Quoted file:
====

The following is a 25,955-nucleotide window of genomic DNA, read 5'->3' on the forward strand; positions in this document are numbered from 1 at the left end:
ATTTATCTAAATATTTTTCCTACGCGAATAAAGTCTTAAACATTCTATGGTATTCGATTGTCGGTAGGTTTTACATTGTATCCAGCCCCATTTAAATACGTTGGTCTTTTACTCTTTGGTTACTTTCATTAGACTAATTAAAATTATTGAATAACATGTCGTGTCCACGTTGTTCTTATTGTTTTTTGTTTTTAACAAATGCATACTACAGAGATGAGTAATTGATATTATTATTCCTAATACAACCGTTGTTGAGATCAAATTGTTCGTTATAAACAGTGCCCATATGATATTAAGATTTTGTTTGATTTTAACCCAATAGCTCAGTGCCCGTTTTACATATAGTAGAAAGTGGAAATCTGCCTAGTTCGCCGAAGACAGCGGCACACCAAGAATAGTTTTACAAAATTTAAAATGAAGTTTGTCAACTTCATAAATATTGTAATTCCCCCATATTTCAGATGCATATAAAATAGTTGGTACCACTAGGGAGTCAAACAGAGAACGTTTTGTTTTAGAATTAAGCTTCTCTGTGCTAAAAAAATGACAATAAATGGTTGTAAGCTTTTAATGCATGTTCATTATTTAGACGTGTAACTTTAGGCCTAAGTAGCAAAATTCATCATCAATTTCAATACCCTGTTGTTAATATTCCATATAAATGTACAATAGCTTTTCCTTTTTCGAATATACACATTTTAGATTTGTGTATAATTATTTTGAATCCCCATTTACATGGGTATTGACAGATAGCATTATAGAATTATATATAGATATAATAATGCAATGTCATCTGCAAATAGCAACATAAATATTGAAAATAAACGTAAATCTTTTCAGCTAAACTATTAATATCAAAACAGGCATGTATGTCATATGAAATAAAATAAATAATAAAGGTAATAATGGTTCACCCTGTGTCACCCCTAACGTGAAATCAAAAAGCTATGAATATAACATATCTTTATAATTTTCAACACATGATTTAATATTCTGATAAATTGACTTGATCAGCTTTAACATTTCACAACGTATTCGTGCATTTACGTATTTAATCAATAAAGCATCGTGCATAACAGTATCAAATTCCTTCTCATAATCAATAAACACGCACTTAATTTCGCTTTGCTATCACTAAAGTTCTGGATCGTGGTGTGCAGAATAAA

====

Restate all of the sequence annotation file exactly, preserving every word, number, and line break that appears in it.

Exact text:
The following is a 25,955-nucleotide window of genomic DNA, read 5'->3' on the forward strand; positions in this document are numbered from 1 at the left end:
ATTTATCTAAATATTTTTCCTACGCGAATAAAGTCTTAAACATTCTATGGTATTCGATTGTCGGTAGGTTTTACATTGTATCCAGCCCCATTTAAATACGTTGGTCTTTTACTCTTTGGTTACTTTCATTAGACTAATTAAAATTATTGAATAACATGTCGTGTCCACGTTGTTCTTATTGTTTTTTGTTTTTAACAAATGCATACTACAGAGATGAGTAATTGATATTATTATTCCTAATACAACCGTTGTTGAGATCAAATTGTTCGTTATAAACAGTGCCCATATGATATTAAGATTTTGTTTGATTTTAACCCAATAGCTCAGTGCCCGTTTTACATATAGTAGAAAGTGGAAATCTGCCTAGTTCGCCGAAGACAGCGGCACACCAAGAATAGTTTTACAAAATTTAAAATGAAGTTTGTCAACTTCATAAATATTGTAATTCCCCCATATTTCAGATGCATATAAAATAGTTGGTACCACTAGGGAGTCAAACAGAGAACGTTTTGTTTTAGAATTAAGCTTCTCTGTGCTAAAAAAATGACAATAAATGGTTGTAAGCTTTTAATGCATGTTCATTATTTAGACGTGTAACTTTAGGCCTAAGTAGCAAAATTCATCATCAATTTCAATACCCTGTTGTTAATATTCCATATAAATGTACAATAGCTTTTCCTTTTTCGAATATACACATTTTAGATTTGTGTATAATTATTTTGAATCCCCATTTACATGGGTATTGACAGATAGCATTATAGAATTATATATAGATATAATAATGCAATGTCATCTGCAAATAGCAACATAAATATTGAAAATAAACGTAAATCTTTTCAGCTAAACTATTAATATCAAAACAGGCATGTATGTCATATGAAATAAAATAAATAATAAAGGTAATAATGGTTCACCCTGTGTCACCCCTAACGTGAAATCAAAAAGCTATGAATATAACATATCTTTATAATTTTCAACACATGATTTAATATTCTGATAAATTGACTTGATCAGCTTTAACATTTCACAACGTATTCGTGCATTTACGTATTTAATCAATAAAGCATCGTGCATAACAGTATCAAATTCCTTCTCATAATCAATAAACACGCACTTAATTTCGCTTTGCTATCACTAAAGTTCTGGATCGTGGTGTGCAGAATAAA